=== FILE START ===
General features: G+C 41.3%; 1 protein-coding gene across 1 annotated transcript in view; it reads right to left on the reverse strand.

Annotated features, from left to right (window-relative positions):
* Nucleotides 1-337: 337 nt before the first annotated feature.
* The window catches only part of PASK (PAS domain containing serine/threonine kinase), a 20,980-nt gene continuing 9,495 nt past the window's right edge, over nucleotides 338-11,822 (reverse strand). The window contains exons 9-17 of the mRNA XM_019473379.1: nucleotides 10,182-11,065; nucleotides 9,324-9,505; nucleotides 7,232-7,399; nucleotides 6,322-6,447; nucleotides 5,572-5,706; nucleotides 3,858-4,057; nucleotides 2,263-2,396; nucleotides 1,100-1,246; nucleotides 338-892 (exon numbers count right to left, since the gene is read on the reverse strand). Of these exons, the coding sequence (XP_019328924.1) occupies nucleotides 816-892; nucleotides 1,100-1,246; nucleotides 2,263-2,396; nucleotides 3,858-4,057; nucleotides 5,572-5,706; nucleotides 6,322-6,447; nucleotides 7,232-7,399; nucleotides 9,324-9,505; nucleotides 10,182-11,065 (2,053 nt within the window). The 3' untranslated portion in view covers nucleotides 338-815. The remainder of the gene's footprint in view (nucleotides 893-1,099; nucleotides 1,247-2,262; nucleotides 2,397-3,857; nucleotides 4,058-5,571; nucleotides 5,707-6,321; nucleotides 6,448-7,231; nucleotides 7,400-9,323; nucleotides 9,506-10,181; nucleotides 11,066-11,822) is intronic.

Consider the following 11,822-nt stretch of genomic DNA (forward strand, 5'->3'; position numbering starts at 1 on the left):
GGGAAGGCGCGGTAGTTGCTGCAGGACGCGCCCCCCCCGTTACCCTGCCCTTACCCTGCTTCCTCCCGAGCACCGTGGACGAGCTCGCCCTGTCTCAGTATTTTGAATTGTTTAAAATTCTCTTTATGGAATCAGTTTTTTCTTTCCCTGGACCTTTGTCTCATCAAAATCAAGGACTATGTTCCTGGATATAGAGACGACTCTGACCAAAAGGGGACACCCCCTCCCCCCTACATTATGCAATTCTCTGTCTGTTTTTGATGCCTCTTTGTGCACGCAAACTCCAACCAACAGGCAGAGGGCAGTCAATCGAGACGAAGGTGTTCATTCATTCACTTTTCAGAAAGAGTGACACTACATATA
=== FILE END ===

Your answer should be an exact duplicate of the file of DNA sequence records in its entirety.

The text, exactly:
General features: G+C 41.3%; 1 protein-coding gene across 1 annotated transcript in view; it reads right to left on the reverse strand.

Annotated features, from left to right (window-relative positions):
* Nucleotides 1-337: 337 nt before the first annotated feature.
* The window catches only part of PASK (PAS domain containing serine/threonine kinase), a 20,980-nt gene continuing 9,495 nt past the window's right edge, over nucleotides 338-11,822 (reverse strand). The window contains exons 9-17 of the mRNA XM_019473379.1: nucleotides 10,182-11,065; nucleotides 9,324-9,505; nucleotides 7,232-7,399; nucleotides 6,322-6,447; nucleotides 5,572-5,706; nucleotides 3,858-4,057; nucleotides 2,263-2,396; nucleotides 1,100-1,246; nucleotides 338-892 (exon numbers count right to left, since the gene is read on the reverse strand). Of these exons, the coding sequence (XP_019328924.1) occupies nucleotides 816-892; nucleotides 1,100-1,246; nucleotides 2,263-2,396; nucleotides 3,858-4,057; nucleotides 5,572-5,706; nucleotides 6,322-6,447; nucleotides 7,232-7,399; nucleotides 9,324-9,505; nucleotides 10,182-11,065 (2,053 nt within the window). The 3' untranslated portion in view covers nucleotides 338-815. The remainder of the gene's footprint in view (nucleotides 893-1,099; nucleotides 1,247-2,262; nucleotides 2,397-3,857; nucleotides 4,058-5,571; nucleotides 5,707-6,321; nucleotides 6,448-7,231; nucleotides 7,400-9,323; nucleotides 9,506-10,181; nucleotides 11,066-11,822) is intronic.

Consider the following 11,822-nt stretch of genomic DNA (forward strand, 5'->3'; position numbering starts at 1 on the left):
GGGAAGGCGCGGTAGTTGCTGCAGGACGCGCCCCCCCCGTTACCCTGCCCTTACCCTGCTTCCTCCCGAGCACCGTGGACGAGCTCGCCCTGTCTCAGTATTTTGAATTGTTTAAAATTCTCTTTATGGAATCAGTTTTTTCTTTCCCTGGACCTTTGTCTCATCAAAATCAAGGACTATGTTCCTGGATATAGAGACGACTCTGACCAAAAGGGGACACCCCCTCCCCCCTACATTATGCAATTCTCTGTCTGTTTTTGATGCCTCTTTGTGCACGCAAACTCCAACCAACAGGCAGAGGGCAGTCAATCGAGACGAAGGTGTTCATTCATTCACTTTTCAGAAAGAGTGACACTACATATA